On 3rd January, 2012 it was a public holiday in Scotland but I agreed to turn up for work. However, at 07.00 when I left my house there was a gale blowing and I was unable to cycle the 3.5 miles to work as the wind speed was 100 mph and I would get blown off the bike.
I decided to walk instead and it was terrifying. Not only was the wind very severe, I had to watch for falling masonry as I walked along the pavements, as well as avoiding the objects which had blown onto the streets.
I eventually arrived at work to find panels having been blown off the building and the lights flickering on and off.
It was fortunate that I was at work because at 07.30 the power went off in my street and when I arrived home at 17.00 it was still off – it was only was restored at 20.45 that night.
Many of the neighbours were getting a bit annoyed because they could not watch TV or play games on their computers. However, being used to the outdoors and having spent many days in the hills without electricity, I was able to survive the evening without too much difficulty.
Surviving a Power Cut
Surviving a power cut is quite easy if you have a plan and some equipment ready for this eventuality. Here is my guide to surviving a powercut without getting too stressed.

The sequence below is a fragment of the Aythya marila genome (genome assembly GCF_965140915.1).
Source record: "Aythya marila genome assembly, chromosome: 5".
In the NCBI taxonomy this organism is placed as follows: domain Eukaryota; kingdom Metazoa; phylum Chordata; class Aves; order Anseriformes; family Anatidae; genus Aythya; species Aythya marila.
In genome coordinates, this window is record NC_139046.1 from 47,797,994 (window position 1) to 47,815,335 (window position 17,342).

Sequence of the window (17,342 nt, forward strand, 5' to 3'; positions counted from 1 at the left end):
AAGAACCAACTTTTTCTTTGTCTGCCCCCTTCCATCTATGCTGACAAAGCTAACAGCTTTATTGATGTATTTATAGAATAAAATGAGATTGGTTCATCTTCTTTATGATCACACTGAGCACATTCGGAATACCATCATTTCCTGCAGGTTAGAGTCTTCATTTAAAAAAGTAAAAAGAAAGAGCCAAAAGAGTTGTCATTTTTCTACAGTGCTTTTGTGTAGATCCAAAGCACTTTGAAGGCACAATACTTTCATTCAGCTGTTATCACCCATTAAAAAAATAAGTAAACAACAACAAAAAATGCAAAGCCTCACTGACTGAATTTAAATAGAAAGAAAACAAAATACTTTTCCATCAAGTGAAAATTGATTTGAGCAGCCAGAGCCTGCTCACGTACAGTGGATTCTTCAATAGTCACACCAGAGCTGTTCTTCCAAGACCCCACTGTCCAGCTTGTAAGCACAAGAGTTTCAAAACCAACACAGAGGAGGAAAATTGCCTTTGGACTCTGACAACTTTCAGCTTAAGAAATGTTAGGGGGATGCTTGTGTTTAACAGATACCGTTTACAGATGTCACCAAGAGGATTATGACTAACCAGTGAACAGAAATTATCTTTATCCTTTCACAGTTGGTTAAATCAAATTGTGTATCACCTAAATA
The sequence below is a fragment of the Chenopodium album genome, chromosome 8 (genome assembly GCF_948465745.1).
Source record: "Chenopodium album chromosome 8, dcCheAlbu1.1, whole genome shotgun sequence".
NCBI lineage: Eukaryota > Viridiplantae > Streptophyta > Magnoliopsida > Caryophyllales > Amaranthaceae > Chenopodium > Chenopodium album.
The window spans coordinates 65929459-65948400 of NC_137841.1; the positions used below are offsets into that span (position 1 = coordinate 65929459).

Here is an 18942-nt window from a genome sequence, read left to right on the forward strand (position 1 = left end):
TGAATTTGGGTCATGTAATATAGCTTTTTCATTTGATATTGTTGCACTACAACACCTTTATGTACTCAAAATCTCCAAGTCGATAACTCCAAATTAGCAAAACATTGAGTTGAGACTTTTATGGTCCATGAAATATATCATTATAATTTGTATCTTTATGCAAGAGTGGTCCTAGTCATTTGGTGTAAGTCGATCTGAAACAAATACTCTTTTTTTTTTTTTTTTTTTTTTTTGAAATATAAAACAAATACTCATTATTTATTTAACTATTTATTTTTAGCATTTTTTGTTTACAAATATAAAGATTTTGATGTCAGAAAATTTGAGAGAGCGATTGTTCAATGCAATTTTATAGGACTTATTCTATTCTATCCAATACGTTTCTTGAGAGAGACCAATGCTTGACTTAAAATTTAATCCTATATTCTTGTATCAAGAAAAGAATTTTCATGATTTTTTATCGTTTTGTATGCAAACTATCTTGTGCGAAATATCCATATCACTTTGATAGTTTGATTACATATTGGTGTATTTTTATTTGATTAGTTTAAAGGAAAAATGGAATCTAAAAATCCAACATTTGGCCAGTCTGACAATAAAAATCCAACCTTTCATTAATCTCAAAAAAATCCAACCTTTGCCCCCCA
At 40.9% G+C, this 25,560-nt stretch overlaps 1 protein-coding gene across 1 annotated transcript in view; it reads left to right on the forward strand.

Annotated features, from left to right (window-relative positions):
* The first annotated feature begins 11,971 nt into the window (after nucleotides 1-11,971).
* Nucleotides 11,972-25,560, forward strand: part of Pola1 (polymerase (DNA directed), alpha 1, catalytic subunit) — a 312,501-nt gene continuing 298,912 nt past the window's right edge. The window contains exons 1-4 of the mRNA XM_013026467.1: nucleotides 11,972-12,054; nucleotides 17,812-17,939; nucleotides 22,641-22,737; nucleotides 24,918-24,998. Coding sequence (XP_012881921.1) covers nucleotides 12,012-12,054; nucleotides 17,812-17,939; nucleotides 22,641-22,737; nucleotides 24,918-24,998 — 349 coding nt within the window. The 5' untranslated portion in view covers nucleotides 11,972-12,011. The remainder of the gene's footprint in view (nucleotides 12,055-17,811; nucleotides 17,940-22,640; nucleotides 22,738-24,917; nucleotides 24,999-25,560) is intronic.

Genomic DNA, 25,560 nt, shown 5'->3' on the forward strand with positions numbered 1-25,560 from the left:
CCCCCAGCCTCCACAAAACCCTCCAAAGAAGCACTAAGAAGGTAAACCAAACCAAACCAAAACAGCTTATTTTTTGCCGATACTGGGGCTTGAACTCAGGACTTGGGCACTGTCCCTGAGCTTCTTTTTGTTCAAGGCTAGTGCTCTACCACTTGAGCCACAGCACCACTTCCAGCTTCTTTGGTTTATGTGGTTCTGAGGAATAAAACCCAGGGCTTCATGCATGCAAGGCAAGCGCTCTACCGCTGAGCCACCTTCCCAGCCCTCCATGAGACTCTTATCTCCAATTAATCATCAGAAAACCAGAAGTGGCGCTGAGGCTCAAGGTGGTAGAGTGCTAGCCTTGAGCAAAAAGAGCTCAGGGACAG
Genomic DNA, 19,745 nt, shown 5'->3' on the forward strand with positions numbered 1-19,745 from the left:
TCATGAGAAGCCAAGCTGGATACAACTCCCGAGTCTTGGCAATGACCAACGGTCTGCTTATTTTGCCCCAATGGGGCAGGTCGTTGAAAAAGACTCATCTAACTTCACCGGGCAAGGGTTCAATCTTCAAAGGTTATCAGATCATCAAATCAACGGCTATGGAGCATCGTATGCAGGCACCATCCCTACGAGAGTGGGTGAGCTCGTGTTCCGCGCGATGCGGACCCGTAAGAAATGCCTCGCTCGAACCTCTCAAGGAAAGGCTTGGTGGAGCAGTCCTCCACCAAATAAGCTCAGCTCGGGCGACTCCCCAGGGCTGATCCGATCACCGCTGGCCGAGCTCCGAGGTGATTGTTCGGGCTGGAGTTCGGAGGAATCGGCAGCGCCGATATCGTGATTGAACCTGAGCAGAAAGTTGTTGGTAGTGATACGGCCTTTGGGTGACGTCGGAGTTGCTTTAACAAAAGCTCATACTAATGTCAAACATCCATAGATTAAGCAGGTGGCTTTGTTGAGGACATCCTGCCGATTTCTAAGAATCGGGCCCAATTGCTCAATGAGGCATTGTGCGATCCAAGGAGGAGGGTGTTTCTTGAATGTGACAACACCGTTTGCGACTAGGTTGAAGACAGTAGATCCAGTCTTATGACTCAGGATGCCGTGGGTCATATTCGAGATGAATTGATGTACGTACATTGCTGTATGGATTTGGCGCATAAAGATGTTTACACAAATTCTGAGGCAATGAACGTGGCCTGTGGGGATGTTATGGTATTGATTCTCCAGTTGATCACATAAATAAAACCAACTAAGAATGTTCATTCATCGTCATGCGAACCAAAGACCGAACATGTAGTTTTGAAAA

During the hours of daylight lights are not essential but may be used if required. When darkness descends, lights are essential to avoid accidents in the house. Candles are quite good but care has to be taken as they may present a fire risk.
Torches are better and the new LED torches will run for longer than the old type ones with bulbs. It is best to stand torches upright and allow the light to reflect off the ceiling. A few small torches situated in different parts of the room are better than one bright one.
I also used a head torch when walking about the house to avoid bumping into things. It is always advisable to keep spare batteries and candles in the house and a box of matches to light them.
With the TV being off, another form of entertainment has to be used. I have a radio with a battery pack which lasts about 12 hours on a charge and this can provide many hours of entertainment.
My Kobo eReader has a small light and I was able to read some of John Buchan’s ‘Greenmantle’ without difficulty.
- Food and Drink
Always have a backup method of heating water and food. I had to boil up some water using my camping stove to make some tea and for heating some food.
It is always advisable to keep some food in the house which can be heated up quickly or eaten cold.
- Power Restored?
Finally, keep a light in the on position so that when the power is restored the lights will come back on to advise you of this.